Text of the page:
Crude oil prices may have plunged by about 40 percent over the past year but consumers in Greece have benefited only slightly from the price drop as fuel tax represents a substantial proportion of retail prices.
The price of unleaded fuel fell by just eight percent beween December of 2014 and the current month, from 1.42 euros per liter to 1.32 euros per liter. Diesel dropped by nine percent during the same period, from 1.174 euros per liter to 1.065 euros per liter. Heating fuel fell by 16 percent, from 92 cents to 77 cents.
The level of taxes imposed on unleaded fuel in Greece, representing 68 percent of retail prices, ranks as one of the highest in the EU. This boils down to meaning that a mere 30 percent proportion of unleaded fuel prices has been influenced by the plunge in international crude oil prices. This ratio more or less applies to all fuel sub-categories.
The limited benefits enjoyed by consumers are reflected in lower demand levels. Traffic jams in Athens during the festive season are misleading. Official industry data showed that demand fell by 4.1 percent in the ten-month period covering January to October, compared to the equivalent period a year earlier. In quantitative terms, this decline means that consumption of fuel and diesel has fallen by many thousands of liters. Unofficial fuel demand figures for November and December do not offer any signs for optimism either.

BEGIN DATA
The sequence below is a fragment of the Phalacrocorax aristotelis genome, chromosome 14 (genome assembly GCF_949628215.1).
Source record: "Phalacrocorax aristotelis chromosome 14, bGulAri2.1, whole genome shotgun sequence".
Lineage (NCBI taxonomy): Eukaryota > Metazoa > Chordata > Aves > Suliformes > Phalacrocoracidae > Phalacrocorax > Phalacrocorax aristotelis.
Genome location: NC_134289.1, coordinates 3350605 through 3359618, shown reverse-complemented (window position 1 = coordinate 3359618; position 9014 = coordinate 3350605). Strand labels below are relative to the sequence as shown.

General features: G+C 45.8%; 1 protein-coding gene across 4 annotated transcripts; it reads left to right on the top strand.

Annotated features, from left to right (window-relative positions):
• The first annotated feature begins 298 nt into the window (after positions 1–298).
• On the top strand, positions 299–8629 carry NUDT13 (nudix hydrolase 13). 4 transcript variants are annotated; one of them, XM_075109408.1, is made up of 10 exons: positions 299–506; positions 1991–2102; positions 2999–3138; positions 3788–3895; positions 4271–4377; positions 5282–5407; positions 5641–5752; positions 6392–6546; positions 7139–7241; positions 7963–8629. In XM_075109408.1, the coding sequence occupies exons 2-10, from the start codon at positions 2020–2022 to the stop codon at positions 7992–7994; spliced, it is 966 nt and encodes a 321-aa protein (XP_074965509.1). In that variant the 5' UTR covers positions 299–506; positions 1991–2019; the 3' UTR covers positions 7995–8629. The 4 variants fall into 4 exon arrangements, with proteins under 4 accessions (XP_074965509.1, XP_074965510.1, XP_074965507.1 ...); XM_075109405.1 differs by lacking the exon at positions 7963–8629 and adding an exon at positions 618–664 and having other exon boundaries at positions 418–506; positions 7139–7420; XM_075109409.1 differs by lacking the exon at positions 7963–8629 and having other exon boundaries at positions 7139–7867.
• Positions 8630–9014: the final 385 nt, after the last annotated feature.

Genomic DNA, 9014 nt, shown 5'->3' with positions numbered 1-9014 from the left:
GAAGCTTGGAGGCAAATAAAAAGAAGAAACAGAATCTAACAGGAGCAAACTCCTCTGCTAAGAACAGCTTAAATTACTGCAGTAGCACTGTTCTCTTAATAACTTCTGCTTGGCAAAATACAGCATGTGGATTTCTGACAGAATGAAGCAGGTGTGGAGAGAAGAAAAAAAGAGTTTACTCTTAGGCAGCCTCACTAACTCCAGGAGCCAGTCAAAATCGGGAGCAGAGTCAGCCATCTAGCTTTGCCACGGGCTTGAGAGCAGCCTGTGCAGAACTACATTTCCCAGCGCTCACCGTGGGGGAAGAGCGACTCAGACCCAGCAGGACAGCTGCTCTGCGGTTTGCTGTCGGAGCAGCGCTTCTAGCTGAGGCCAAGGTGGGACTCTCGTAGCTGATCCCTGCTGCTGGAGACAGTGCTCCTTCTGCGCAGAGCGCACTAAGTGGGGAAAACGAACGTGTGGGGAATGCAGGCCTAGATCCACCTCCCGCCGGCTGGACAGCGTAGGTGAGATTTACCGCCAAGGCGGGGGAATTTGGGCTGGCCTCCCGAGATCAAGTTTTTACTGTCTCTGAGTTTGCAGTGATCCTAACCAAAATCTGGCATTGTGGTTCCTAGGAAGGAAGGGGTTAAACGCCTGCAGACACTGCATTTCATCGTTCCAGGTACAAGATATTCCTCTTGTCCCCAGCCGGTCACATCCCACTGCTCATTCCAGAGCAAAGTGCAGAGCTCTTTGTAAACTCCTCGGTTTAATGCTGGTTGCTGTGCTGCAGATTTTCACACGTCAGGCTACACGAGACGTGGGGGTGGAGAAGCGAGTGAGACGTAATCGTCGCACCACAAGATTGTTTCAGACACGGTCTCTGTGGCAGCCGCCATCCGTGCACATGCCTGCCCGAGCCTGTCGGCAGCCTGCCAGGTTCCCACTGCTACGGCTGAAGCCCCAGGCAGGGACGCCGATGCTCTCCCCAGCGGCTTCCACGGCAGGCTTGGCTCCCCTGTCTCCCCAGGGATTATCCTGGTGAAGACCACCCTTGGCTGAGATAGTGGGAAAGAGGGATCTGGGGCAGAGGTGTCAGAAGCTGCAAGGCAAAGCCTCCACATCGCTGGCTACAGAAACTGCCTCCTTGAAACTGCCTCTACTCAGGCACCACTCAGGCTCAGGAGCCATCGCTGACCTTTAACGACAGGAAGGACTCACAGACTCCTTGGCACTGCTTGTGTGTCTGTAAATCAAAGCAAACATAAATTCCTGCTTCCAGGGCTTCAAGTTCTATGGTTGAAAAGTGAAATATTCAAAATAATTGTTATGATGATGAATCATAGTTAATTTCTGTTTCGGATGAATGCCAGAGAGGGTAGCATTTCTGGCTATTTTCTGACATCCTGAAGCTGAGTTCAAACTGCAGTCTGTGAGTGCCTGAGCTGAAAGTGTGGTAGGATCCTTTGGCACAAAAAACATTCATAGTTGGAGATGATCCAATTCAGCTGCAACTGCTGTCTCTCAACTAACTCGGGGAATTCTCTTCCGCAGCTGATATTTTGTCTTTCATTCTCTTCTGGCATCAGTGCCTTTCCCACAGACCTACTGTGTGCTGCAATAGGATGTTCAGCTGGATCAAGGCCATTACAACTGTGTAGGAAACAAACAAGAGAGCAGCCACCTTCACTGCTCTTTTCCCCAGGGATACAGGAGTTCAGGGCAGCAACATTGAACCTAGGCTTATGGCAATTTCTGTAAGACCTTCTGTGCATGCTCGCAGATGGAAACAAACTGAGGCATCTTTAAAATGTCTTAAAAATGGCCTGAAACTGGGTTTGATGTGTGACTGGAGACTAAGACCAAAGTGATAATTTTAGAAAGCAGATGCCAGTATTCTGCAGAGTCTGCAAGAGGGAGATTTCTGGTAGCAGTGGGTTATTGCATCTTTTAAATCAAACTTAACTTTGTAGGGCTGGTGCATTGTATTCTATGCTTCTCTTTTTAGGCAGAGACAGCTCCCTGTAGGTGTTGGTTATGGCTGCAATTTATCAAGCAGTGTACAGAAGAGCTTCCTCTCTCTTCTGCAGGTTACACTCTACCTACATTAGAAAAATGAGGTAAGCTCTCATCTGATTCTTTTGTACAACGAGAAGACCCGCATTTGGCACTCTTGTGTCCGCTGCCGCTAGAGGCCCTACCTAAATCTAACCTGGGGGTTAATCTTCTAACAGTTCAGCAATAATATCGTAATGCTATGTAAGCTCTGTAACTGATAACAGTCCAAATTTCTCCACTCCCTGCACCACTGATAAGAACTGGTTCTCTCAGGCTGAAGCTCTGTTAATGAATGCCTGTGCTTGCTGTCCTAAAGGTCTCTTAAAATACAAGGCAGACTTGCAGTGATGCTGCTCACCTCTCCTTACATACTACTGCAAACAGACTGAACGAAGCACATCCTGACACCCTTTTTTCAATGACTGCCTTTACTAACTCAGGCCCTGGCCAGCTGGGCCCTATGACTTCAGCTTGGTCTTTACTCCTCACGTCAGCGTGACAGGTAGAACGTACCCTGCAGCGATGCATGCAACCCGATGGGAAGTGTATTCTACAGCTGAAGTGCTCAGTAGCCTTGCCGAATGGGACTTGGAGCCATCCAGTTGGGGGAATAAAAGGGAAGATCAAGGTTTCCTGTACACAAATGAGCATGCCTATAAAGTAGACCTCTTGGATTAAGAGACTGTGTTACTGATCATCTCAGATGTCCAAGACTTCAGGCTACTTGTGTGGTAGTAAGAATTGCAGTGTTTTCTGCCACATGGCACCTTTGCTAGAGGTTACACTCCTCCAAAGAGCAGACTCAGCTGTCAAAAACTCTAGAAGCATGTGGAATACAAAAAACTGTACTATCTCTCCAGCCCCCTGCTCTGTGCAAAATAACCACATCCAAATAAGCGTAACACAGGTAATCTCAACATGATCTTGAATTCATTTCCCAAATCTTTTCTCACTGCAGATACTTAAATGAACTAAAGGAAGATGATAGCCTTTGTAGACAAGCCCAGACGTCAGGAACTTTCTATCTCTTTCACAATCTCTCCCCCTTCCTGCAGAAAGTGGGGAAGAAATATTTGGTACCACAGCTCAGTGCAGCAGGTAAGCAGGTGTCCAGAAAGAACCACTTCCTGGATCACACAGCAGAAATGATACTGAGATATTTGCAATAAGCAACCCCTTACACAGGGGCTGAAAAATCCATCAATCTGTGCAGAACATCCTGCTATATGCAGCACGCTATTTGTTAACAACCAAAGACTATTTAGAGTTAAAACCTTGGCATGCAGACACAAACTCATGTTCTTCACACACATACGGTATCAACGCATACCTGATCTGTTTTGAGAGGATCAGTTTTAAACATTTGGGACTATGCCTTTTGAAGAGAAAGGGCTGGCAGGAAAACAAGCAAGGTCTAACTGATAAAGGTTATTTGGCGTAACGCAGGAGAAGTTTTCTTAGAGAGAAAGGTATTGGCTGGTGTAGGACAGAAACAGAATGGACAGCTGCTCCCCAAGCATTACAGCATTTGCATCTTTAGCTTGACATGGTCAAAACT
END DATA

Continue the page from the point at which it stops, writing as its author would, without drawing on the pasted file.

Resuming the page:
Traffic flow may have increased in the capital over the past few weeks but the picture is quite the contrary on the country’s national highways. Transportation of goods amid the economic slowdown has been particularly affected.
Considering these market conditions, a plan being considered by Deputy Finance Minister Tryfon Alexiadis to increase taxes imposed on auto fuel – based on the belief that the lower fuel prices may help raise tax revenues – will most likely fail to produce the desired results, if implemented.